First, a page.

Articles Posted in Contracts

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The Court of Appeals answered a question certified to it by the United States Court of Appeals in the negative, answering that under New York law generally, and particularly in light of the New York Court of Appeals’ decision in Excess Insurance Co. Ltd. v. Factor Mutual Insurance Co., 3 NY3d 577 (N.Y. 2004), there is neither a rule of construction nor a presumption that a per occurrence liability limitation in a reinsurance contract caps all obligations of the reinsurer, such as payments made to reimburse the reinsured’s defense costs. The court held definitively that Excess did not supersede the “standard rules of contract interpretation” otherwise applicable to facultative reinsurance contracts. Therefore, New York law does not impose either a rule or a presumption that a limitation on liability clause necessarily caps all obligations owed by a reinsurer, such as defense costs, without regard for the specific language employed therein. View "Global Reinsurance Corp. of America v. Century Indemnity Co." on Justia Law

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In these appeals stemming from four residential mortgage-backed securities transactions, the Court of Appeals held that claims for general contract damages based on alleged breaches of a “no untrue statement” provision in mortgage loan purchase agreements cannot withstand a motion to dismiss based on a contract provision mandating cure of the breaches or repurchase of the loans as the sole remedy for breaches of mortgage loan-specific representations and warranties. Specifically, the court held that, inasmuch as the claims for general contract damages at issue were grounded in alleged breaches of the mortgage loan-specific representations and warranties to which the limited remedy fashioned by the sophisticated parties applies, Plaintiffs’ claims for general contract damages should be dismissed. View "Nomura Home Equity Loan, Inc., Series 2006-FM2 v. Nomura Credit & Capital, Inc." on Justia Law

Posted in: Contracts

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Under the circumstances of this case, the mere commencement of an action seeking “rescission and/or reformation” of a contract does not constitute an anticipatory breach of such agreement. Plaintiff agreed to purchase certain property from Defendants. The contract was subsequently amended. Plaintiff later commenced this action seeking specific performance absent the amendments on the ground that the amendments were executed based on Defendants’ alleged misrepresentations. Defendants asserted various counterclaims. Plaintiffs’ causes of action were eventually dismissed. Supreme Court granted summary judgment for Defendants on their counterclaims, concluding that the contract had “expired by its terms” and that Plaintiff” materially breached the contract.” The Appellate Division affirmed, concluding that a rescission action unequivocally evinces a plaintiff’s intent to disavow its contractual obligations, and therefore, the commencement of such an action before the date of performance constitutes an anticipatory breach. The Court of Appeals reversed, holding that the commencement of this action did not reflect a repudiation of the contract. View "Princes Point LLC v. Muss Development LLC" on Justia Law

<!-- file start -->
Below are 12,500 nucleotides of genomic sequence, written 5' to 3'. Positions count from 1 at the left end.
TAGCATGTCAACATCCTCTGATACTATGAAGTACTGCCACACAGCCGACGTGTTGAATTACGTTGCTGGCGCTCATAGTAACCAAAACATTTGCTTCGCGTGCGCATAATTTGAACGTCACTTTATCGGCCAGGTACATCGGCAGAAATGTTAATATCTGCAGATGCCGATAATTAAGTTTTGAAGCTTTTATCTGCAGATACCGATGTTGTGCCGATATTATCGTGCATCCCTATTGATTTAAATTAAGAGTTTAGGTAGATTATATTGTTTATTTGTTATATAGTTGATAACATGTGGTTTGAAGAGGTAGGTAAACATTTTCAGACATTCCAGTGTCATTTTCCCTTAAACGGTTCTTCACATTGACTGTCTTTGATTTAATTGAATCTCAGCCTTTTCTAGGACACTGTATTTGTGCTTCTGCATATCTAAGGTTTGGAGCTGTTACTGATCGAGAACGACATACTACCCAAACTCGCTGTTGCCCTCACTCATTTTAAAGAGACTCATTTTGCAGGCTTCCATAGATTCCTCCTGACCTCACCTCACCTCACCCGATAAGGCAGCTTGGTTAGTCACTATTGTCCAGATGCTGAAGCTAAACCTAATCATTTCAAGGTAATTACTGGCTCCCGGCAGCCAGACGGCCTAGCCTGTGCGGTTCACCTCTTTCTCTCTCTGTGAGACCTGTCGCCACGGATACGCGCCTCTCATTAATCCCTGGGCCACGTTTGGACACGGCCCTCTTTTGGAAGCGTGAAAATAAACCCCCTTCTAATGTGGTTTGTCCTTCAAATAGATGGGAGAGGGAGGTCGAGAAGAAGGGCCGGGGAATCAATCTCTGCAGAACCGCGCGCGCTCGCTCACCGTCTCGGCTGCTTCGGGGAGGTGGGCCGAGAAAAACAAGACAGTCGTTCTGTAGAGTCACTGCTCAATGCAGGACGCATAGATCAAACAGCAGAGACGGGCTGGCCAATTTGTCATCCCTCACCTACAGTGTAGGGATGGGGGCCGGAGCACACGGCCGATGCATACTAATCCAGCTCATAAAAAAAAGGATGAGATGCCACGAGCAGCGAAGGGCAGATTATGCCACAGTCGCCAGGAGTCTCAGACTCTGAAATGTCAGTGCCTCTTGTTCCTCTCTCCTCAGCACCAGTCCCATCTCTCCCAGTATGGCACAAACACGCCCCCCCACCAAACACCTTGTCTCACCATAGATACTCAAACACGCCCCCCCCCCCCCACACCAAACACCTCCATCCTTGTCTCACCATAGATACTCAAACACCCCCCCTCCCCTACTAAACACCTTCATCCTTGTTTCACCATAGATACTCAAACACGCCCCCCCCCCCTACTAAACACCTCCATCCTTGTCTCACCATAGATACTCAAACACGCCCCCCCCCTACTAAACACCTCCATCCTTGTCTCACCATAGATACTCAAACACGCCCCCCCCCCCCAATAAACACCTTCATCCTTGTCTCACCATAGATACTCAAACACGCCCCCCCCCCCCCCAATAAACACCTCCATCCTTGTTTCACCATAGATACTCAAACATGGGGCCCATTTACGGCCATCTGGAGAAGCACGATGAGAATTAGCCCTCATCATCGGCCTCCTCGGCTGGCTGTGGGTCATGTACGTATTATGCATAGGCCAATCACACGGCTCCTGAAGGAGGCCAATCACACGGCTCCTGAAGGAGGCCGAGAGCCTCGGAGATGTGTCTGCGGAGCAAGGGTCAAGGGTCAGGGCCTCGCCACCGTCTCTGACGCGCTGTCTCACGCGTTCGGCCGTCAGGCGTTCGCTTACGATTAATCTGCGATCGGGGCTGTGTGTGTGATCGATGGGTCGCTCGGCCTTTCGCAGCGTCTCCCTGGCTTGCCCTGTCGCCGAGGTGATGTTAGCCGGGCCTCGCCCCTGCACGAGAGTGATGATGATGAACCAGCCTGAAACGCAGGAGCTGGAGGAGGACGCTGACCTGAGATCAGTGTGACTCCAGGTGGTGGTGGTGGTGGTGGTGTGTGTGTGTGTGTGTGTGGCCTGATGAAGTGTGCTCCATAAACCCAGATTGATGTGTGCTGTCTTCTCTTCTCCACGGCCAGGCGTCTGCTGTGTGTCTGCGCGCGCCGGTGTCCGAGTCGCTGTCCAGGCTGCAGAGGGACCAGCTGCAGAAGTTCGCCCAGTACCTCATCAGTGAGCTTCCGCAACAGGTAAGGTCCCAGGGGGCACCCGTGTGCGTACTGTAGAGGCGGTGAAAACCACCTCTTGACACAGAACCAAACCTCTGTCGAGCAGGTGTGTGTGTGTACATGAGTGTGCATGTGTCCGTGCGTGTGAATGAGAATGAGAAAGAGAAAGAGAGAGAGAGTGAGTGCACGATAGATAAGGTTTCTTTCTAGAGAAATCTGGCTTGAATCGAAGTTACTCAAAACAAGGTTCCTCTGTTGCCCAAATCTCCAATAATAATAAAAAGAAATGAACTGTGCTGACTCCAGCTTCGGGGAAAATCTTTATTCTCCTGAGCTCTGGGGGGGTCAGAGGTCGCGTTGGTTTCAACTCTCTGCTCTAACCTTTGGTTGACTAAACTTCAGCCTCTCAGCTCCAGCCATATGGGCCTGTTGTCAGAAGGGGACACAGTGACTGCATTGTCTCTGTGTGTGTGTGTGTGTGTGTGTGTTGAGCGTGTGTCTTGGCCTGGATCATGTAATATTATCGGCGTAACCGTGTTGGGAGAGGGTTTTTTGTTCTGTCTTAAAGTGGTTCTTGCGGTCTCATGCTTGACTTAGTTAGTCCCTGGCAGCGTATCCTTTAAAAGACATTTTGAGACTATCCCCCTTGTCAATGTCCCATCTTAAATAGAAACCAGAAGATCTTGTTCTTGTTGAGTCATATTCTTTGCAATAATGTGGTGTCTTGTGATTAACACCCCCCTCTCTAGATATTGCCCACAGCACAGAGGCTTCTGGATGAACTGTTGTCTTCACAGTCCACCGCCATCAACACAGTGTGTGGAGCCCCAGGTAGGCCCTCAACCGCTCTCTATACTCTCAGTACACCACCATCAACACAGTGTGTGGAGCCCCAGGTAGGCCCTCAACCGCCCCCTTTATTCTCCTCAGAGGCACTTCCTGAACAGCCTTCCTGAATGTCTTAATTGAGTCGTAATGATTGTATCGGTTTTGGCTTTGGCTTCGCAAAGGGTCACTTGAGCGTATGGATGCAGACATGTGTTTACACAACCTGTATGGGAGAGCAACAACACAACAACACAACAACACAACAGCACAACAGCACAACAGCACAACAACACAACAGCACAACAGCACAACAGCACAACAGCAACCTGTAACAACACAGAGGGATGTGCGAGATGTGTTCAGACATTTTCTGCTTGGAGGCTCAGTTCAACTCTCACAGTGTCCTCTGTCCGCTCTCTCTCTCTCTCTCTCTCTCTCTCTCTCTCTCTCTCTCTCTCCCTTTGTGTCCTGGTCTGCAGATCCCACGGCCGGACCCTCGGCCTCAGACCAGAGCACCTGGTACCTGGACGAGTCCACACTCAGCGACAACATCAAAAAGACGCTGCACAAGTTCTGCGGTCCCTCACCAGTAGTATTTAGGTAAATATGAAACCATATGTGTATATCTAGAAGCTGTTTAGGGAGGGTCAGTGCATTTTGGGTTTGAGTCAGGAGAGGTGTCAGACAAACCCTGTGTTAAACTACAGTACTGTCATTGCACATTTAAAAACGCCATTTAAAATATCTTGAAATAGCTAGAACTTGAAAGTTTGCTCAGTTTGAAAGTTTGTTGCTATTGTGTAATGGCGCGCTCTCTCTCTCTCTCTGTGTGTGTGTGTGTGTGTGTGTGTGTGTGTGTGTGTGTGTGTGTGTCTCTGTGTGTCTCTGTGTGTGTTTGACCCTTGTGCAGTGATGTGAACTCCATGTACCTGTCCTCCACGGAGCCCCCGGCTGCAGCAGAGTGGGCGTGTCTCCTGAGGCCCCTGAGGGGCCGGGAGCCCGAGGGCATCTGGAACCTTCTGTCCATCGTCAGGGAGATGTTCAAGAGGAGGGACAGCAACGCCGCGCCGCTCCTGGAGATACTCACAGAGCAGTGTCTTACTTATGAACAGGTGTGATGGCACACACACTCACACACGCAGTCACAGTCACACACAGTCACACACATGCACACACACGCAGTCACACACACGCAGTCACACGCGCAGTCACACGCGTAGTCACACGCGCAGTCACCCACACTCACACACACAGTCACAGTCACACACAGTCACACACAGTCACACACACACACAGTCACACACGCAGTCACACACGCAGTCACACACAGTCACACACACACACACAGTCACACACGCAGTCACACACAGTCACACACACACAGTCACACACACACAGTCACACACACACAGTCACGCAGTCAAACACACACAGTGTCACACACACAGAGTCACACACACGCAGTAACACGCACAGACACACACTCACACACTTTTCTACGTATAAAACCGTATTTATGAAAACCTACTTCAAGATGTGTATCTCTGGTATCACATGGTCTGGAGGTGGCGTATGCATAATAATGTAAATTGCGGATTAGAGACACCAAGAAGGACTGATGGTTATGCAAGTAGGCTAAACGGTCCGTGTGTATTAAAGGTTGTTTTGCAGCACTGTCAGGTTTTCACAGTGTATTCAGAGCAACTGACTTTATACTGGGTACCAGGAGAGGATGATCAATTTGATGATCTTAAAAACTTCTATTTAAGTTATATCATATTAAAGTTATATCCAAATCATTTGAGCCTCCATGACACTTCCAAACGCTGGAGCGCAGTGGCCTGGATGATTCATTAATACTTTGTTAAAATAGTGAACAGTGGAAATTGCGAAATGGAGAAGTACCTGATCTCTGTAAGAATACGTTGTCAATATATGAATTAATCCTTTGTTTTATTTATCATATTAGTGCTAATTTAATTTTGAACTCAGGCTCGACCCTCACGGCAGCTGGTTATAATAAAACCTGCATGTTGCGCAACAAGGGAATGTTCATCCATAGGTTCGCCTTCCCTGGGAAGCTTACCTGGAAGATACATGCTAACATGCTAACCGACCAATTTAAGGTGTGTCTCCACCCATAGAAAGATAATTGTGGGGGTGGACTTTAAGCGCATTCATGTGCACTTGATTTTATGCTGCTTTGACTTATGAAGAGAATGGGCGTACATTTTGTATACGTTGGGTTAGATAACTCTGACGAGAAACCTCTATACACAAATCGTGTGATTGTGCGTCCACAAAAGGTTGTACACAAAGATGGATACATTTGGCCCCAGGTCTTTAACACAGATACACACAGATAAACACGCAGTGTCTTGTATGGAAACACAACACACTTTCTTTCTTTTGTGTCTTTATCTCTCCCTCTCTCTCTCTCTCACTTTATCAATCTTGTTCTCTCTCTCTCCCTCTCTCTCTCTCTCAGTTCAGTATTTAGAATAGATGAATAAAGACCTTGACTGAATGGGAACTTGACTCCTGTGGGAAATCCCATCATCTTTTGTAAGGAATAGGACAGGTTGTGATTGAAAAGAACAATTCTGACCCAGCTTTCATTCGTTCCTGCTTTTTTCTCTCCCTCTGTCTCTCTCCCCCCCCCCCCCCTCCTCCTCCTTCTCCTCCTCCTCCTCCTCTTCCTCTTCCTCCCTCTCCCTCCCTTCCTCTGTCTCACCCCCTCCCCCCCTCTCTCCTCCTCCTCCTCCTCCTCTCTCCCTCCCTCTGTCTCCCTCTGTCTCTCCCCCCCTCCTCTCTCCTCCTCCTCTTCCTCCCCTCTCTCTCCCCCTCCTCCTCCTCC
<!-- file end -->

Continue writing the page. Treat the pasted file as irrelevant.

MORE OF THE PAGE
Posted in: Contracts

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The Court of Appeals reversed the order of the Appellate Division affirming Surrogate’s Court’s grant of summary judgment to Petitioners, holding that Petitioners’ claim against the decedent’s estate seeking to enforce an oral promise was barred by the statute of frauds. Surrogate’s Court concluded that promissory estoppel should be applied to Petitioners’ claim to remedy a potential injustice. The Appellate Division affirmed, concluding that the elements of promissory estoppel were met and that application of the statute of frauds would be unconscionable under the circumstances. The Court of Appeals reversed, holding that Petitioners could not invoke the doctrine of promissory estoppel because application of the statute of frauds would not inflict an unconscionable injury upon Petitioners. View "In re Hennel" on Justia Law

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Plaintiff appealed from an order of the Appellate Division affirming Supreme Court’s dismissal of Plaintiff’s complaint for failure to state a cause of action for fraudulent inducement against Chipotle Mexican Grill and its chief executive officer. As grounds for its decision, the Appellate Division concluded that Plaintiff’s damages were speculative and the facts alleged did not support an inference of calculable damages. The dissent concluded that the case should proceed to discovery to allow Plaintiff to accumulate evidence of a pecuniary loss because the pleading must be construed liberally and damages need not be proven during the pleading stage. The Court of Appeals affirmed, holding that Plaintiff failed to plead a cause of action for fraudulent inducement because he did not allege any out-of-pocket loss and otherwise plead a recoverable harm. View "Connaughton v Chipotle Mexican Grill, Inc." on Justia Law

Posted in: Business Law, Contracts

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Jose and Ada Marin obtained an $8 million settlement for injuries Jose suffered when he fell forty feet while working on a building in Manhattan. At issue in this appeal was a fee dispute between Plaintiffs’ attorney-of-record in that action, Sheryl Menkes, and two attorneys she engaged to assist her, Jeffrey Manheimer and David Golomb. Supreme Court held that the fee-sharing agreements unambiguously entitled Manheimer to twenty percent of net attorneys’ fees and Golomb to forty percent of net attorneys’ fees. The Appellate Division affirmed. Menkes appealed. The Court of Appeals modified the order of the Appellate Division, holding that, based on the plain language of the parties’ respective fee-sharing agreements, Manheimer was entitled to twenty percent of net attorneys’ fees and Golomb was entitled to twelve percent of net attorneys’ fees. View "Marin v. Constitution Realty, LLC" on Justia Law